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Unformatted text preview: 1 • Evaluating Algorithms • Time as a function of Size • BigO Notation Lecture 6: Computational Complexity • BigO and Plotting the Time • Time Complexity of Sorting Algorithms Evaluating Algorithms What makes an algorithm or function "good" or "bad"? Obviously, an algorithm has to produce correct output to be "good". But what else? Another way of asking this question: If we have two algorithms, and they both do the same job, which one should we use? Example: Bubble Sort and Quick Sort both produce the same result. How should you decide which one to use? 2 Evaluating Algorithms Two major criteria: 1) How much time the algorithm takes 2) How much space (memory) it takes We will consider time first. Time as a function of Data Size There's usually some sort of "size" of the problem that affects how long an algorithm takes. Example: Sorting a list of 100,000 numbers should take longer than sorting a list of 10 numbers. Task Problem size Sort a list of numbers Length of the list Find the shortest path from Size of the map (number of Find the shortest path from A to B in a street map Size of the map (number of roads, intersections, etc) Count the number of times a certain sentence appears in a book Length of the book and length of the target sentence 3 Time as a function of Data Size In MATLAB, we can measure time using the tic and toc functions. tic : start the timer toc: stop the timer, report how long since tic You can also use the command cputime, which if you diff (i.e. cputime [at the end of the program] minus cputtime [at the start of the program]) will return the amount of computing time for this process (excluding other processes in the computer) Example of linar and quadratic number of operations Single loop Linear number of operations: at each iteration, perform this instruction 4 Example of linear and quadratic number of operations Single loop Linear number of operations: at each iteration, perform this instruction Double loop (quadratic) Same operation inside each loop Example of linear and quadratic number of operations Loops n from 1 to nMax Executes the first function with an array of size 2^n Executes the second function with an array of size 2^n Plots the resulting computing times 5 Example of linear and quadratic number of operations...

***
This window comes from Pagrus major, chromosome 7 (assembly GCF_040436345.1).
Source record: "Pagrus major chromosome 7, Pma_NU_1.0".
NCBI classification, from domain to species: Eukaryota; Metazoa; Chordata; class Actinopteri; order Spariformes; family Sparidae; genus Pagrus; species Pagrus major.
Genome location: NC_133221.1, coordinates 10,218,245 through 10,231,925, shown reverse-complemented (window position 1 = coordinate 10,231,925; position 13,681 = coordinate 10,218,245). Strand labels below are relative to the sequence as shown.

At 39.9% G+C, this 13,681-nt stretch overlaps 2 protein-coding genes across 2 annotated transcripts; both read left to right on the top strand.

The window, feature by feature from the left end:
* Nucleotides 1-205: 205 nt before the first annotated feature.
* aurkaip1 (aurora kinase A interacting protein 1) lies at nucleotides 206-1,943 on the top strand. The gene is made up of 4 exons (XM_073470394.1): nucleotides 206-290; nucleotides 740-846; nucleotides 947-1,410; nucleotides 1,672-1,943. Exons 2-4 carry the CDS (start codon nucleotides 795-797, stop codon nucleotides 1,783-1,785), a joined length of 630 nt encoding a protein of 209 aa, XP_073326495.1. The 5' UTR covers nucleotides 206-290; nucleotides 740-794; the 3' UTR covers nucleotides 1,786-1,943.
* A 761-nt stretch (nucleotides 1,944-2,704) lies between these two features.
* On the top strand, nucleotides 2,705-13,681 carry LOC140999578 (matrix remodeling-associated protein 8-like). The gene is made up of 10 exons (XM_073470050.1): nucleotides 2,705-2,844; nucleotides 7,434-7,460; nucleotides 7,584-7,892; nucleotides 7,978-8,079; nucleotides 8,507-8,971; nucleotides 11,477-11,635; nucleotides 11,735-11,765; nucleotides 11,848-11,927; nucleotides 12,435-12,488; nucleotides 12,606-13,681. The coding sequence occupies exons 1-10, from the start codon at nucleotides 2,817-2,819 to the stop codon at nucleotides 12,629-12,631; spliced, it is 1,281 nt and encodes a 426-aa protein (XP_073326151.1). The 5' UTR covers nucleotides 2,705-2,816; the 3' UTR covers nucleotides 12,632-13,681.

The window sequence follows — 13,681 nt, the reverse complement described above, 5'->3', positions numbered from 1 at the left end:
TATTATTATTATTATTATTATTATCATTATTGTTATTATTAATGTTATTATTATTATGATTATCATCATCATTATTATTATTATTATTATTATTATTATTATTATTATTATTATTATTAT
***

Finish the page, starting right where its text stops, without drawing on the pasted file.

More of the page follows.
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This note was uploaded on 09/07/2011 for the course ENGIN 7 taught by Professor Horowitz during the Spring '08 term at Berkeley.
 Spring '08
 HOROWITZ
 Algorithms, Sort

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